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Gastroenterology. 1983 Aug;85(2):275-82.

Portal vein ligation selectively lowers hepatic cytochrome P450 levels in rats.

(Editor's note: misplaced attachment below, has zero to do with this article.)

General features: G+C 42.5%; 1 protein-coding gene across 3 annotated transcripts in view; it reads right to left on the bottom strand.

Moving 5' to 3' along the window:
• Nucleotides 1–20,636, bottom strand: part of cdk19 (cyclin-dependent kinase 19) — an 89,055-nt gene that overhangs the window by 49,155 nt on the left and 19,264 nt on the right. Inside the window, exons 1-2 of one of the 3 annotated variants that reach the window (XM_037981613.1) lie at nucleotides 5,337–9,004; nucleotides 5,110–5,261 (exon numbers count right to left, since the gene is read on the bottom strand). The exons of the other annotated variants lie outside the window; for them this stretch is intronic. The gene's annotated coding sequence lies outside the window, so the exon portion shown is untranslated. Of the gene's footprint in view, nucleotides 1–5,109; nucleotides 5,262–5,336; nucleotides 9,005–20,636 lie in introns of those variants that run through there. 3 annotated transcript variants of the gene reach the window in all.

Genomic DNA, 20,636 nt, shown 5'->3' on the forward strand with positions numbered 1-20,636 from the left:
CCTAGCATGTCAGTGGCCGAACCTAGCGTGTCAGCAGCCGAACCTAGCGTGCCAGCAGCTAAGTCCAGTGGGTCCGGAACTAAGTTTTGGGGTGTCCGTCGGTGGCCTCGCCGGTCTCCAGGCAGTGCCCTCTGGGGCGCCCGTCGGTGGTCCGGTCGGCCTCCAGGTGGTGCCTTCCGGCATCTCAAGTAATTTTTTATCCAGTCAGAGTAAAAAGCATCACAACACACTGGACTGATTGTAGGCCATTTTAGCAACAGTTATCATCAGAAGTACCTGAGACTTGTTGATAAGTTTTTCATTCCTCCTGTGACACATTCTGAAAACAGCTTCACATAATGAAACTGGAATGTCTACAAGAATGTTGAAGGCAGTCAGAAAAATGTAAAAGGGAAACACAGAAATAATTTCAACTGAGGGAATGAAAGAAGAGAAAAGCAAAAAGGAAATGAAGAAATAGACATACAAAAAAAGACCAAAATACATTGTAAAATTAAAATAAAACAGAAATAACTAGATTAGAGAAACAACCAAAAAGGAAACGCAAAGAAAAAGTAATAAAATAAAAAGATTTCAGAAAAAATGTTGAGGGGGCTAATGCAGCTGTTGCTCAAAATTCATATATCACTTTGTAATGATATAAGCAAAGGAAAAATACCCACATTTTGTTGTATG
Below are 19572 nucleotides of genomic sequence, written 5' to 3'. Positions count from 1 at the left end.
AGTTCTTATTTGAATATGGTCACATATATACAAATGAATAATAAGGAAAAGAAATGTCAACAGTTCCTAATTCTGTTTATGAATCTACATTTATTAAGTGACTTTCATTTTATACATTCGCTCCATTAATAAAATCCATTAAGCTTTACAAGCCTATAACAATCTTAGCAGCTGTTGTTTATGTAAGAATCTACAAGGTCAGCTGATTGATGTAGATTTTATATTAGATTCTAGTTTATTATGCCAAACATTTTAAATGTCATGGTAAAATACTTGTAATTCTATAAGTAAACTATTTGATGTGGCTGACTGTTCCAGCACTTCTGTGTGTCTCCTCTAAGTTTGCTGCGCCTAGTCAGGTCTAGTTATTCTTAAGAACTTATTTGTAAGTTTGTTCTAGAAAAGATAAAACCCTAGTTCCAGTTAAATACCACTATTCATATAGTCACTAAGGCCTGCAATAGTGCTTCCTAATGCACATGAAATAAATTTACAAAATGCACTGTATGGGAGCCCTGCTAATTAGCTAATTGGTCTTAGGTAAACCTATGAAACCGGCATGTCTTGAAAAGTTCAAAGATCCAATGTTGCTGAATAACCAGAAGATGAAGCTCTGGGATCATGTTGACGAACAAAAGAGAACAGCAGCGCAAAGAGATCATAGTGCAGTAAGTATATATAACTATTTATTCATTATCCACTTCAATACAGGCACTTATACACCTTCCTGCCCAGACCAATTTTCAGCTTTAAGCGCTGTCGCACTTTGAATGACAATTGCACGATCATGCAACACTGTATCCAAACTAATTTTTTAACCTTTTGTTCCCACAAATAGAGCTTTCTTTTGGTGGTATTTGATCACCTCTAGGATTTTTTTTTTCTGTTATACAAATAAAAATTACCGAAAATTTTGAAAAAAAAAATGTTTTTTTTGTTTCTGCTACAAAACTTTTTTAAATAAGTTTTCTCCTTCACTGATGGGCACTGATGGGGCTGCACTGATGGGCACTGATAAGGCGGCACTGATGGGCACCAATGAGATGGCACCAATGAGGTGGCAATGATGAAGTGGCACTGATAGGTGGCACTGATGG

In rats, surgical creation of a portacaval shunt leads to hepatic atrophy and lowered levels of cytochrome P450, the key component of liver enzymes involved with drug metabolism. These effects are largely attributable to diversion of portal blood away from the liver and not to decreased hepatic blood flow. The present study has established a simpler model of portal blood diversion in order to examine the role of portal blood constituents in the regulation of hepatic cytochrome P450. Portal vein ligation was performed on male Wistar rats in which portasystemic anastomoses had been produced by subcutaneous transposition of the spleen. Portal vein ligation resulted in portal hypertension, as evidenced by splenomegaly, and in hepatic atrophy. In liver of rats with portal vein ligation, microsomal cytochrome P450 levels were significantly less than in sham-operated control rats, but cytochrome b5, NADPH-cytochrome c reductase, and glucose-6-phosphatase were unaltered. The activities of four mixed function oxidases also were reduced significantly in the liver of rats with portal vein ligation, the changes being greatest for ethylmorphine N-demethylase, a prototype substrate for the phenobarbital-inducible isoenzyme of cytochrome P450. In contrast, the activity of microsomal heme oxygenase, the rate-limiting step in catabolism of heme to bilirubin, was enhanced after portal vein ligation. Experiments in pair-fed rats showed that the changes observed in liver from rats with portal vein ligation could not be attributed to caloric deprivation. Administration of phenobarbital increased liver mass, cytochrome P450 levels, and mixed function oxidase activities both in rats with portal vein ligation and in controls, indicating that the liver of the ligated rats retained considerable protein synthetic capacity. It appears that hepatic atrophy and lowering of cytochrome P450 levels that follow portal vein ligation are consequences of altered exposure of the liver to factors normally present in portal blood, and that the same alterations may also enhance heme oxygenase activity.

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